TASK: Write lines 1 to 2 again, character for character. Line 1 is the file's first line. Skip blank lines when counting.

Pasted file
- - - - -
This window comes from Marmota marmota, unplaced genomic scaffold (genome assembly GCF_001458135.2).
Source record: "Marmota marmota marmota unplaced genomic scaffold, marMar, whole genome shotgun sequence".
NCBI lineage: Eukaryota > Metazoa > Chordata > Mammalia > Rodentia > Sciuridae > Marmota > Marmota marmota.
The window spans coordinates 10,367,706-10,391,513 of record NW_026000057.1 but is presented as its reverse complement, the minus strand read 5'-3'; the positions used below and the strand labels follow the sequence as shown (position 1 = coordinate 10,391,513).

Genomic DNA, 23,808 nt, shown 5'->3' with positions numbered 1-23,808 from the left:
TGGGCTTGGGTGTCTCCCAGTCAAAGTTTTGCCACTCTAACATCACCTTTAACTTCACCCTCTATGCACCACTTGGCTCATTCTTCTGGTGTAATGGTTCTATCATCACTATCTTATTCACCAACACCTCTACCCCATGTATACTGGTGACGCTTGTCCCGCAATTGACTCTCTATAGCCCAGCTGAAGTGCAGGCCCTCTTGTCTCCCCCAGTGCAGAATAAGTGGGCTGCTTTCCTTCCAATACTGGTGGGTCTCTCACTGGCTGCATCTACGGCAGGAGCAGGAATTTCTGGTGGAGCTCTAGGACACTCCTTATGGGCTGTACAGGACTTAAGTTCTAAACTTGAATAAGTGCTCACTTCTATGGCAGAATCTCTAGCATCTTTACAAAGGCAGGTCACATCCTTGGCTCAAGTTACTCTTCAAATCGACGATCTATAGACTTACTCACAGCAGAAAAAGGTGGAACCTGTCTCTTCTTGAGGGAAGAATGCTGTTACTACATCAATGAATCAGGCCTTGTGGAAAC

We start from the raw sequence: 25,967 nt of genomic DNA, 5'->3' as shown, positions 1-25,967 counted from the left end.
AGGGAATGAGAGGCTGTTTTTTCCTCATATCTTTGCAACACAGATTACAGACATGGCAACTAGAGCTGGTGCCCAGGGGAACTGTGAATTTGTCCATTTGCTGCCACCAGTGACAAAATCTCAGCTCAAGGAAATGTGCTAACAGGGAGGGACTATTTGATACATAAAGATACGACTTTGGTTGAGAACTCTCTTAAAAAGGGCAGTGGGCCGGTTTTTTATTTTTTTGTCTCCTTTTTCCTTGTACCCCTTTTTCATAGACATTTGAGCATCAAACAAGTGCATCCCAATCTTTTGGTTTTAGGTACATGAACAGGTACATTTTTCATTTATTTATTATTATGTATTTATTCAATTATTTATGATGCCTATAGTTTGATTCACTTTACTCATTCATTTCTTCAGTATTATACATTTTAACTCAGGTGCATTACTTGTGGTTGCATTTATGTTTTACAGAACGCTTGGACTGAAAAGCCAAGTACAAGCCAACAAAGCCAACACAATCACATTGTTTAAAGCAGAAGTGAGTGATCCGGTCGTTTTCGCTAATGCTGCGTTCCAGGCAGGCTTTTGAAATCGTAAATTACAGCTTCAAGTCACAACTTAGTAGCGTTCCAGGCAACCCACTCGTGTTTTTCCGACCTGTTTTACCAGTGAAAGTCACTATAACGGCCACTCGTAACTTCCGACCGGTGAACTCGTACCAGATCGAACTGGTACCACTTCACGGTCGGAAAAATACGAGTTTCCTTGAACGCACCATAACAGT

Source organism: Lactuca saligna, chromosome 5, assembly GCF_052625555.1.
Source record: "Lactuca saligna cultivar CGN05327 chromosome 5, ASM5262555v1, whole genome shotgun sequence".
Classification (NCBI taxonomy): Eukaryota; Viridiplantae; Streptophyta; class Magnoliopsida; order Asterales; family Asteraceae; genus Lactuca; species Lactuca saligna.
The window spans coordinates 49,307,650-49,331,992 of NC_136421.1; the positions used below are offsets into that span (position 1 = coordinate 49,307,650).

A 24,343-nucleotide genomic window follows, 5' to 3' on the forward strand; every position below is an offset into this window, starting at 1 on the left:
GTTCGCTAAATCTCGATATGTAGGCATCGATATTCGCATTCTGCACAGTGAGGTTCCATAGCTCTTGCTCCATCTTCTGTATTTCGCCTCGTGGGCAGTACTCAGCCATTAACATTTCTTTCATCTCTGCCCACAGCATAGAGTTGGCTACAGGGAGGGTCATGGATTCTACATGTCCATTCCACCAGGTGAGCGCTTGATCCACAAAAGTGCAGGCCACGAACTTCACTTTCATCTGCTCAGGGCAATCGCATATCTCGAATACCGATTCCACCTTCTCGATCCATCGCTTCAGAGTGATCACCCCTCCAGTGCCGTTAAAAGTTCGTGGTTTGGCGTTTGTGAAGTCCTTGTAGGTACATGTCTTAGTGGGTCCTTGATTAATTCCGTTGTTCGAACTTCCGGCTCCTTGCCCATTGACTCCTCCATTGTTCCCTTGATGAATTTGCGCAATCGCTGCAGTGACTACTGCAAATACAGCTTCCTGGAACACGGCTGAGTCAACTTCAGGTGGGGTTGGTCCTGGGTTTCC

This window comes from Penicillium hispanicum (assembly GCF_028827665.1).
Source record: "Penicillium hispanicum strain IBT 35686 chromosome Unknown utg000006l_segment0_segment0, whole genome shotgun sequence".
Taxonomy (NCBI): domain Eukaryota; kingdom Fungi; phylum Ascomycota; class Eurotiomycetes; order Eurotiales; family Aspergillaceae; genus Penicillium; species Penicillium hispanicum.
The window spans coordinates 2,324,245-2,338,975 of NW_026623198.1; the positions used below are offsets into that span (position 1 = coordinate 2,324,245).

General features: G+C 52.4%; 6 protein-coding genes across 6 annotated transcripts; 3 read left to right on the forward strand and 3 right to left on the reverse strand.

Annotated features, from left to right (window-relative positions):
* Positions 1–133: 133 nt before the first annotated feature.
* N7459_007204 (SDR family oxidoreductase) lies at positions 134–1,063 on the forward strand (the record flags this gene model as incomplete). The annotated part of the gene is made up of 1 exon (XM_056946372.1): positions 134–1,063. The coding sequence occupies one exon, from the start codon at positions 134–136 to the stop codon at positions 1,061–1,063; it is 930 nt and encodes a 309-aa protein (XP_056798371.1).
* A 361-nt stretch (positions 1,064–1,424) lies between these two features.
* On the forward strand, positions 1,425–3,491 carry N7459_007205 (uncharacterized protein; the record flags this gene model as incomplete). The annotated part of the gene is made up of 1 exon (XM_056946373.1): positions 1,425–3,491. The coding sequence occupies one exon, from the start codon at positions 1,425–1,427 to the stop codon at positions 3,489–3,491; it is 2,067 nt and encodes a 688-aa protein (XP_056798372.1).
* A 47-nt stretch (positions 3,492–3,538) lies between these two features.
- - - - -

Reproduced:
This window comes from Marmota marmota, unplaced genomic scaffold (genome assembly GCF_001458135.2).
Source record: "Marmota marmota marmota unplaced genomic scaffold, marMar, whole genome shotgun sequence".